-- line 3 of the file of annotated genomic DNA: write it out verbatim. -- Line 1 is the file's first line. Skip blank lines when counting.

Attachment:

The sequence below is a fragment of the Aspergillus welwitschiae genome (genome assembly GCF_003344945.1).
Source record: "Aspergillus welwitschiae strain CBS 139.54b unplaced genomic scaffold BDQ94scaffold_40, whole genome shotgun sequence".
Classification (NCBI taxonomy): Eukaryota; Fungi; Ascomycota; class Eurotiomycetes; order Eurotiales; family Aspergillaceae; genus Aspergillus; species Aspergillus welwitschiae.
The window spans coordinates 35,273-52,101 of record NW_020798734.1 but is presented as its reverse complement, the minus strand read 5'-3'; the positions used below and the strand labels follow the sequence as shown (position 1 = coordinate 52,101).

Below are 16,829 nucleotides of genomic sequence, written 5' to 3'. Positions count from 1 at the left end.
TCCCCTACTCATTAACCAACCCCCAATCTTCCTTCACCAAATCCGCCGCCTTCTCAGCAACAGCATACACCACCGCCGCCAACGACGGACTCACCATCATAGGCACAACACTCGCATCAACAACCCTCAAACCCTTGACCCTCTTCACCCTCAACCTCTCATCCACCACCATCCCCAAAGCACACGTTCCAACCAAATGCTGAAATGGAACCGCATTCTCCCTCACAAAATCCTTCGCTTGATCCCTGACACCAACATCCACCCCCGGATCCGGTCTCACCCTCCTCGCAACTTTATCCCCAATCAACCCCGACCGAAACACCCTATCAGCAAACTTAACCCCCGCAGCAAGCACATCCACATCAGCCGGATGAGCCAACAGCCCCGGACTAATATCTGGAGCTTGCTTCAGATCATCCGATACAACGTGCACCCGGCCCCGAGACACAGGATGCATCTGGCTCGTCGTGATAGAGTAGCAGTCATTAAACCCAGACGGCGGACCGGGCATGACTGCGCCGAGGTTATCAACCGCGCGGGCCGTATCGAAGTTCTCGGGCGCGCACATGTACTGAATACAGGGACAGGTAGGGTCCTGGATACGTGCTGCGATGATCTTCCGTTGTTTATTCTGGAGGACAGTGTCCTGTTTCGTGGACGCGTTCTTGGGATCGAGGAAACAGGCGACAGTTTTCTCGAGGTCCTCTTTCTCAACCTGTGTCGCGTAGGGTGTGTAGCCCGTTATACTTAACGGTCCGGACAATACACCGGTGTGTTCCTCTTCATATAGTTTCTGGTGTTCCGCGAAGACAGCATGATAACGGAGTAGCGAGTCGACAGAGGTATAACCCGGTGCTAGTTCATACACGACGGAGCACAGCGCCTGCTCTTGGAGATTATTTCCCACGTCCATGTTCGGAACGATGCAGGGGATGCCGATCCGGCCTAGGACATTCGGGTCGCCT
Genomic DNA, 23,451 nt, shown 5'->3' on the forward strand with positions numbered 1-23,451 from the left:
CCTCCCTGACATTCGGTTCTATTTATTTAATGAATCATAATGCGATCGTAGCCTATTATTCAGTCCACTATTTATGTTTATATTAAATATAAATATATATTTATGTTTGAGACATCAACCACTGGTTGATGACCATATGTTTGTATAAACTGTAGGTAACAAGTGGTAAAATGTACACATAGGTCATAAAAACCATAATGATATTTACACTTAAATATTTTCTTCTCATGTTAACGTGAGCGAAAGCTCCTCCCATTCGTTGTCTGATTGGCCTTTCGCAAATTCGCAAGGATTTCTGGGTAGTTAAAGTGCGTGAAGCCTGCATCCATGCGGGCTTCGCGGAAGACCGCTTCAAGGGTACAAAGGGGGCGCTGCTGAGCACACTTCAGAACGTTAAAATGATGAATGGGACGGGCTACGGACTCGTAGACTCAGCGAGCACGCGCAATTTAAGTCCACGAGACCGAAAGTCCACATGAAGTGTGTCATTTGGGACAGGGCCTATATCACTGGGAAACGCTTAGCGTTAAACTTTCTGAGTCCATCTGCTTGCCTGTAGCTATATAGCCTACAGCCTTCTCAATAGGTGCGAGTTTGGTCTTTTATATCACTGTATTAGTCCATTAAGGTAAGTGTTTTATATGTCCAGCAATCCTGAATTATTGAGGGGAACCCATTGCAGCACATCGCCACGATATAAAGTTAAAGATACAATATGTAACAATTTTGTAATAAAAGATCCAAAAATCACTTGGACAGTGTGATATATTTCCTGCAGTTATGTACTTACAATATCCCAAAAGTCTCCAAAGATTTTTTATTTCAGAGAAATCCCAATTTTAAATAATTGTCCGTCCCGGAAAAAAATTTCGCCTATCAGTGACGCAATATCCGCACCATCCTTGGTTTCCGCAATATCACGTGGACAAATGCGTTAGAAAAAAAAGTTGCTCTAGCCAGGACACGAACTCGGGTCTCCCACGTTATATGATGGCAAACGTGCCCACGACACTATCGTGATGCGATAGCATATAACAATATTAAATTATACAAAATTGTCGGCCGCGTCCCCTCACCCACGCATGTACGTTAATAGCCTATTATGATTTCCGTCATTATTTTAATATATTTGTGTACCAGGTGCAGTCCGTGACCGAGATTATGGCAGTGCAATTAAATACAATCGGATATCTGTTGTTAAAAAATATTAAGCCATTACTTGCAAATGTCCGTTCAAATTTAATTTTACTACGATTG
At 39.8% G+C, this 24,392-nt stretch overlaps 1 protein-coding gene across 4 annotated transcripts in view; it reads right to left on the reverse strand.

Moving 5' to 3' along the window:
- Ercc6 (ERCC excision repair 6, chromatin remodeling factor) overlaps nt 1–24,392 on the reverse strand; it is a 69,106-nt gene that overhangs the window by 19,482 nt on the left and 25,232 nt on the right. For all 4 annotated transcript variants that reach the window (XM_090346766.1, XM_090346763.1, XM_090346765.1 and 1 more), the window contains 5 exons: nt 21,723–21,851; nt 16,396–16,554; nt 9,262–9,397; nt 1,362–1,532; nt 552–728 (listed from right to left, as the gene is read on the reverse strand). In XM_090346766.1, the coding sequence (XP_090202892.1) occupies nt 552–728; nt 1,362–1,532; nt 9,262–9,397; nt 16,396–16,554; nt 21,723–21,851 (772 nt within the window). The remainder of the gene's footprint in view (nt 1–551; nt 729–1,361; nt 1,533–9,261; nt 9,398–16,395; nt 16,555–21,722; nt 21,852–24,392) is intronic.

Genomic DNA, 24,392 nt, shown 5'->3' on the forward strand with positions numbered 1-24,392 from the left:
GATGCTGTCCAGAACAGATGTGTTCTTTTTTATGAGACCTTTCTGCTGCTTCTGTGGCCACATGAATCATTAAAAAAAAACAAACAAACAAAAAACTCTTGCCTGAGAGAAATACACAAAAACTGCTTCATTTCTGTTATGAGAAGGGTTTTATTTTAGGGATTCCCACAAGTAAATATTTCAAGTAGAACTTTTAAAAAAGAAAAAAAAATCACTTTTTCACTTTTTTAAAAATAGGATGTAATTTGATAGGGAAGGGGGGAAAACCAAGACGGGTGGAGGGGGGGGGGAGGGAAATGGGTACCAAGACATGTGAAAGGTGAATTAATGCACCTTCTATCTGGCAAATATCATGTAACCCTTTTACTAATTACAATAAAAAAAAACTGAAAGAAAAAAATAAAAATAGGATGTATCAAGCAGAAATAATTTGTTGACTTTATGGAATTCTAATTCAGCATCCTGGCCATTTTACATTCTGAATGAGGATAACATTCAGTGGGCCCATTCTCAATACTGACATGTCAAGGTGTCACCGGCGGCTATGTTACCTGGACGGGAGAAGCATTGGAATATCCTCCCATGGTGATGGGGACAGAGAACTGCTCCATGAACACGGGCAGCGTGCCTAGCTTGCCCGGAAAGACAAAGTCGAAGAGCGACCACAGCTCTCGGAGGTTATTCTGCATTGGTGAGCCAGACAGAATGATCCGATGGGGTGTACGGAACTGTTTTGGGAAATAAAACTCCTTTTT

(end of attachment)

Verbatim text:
Classification (NCBI taxonomy): Eukaryota; Fungi; Ascomycota; class Eurotiomycetes; order Eurotiales; family Aspergillaceae; genus Aspergillus; species Aspergillus welwitschiae.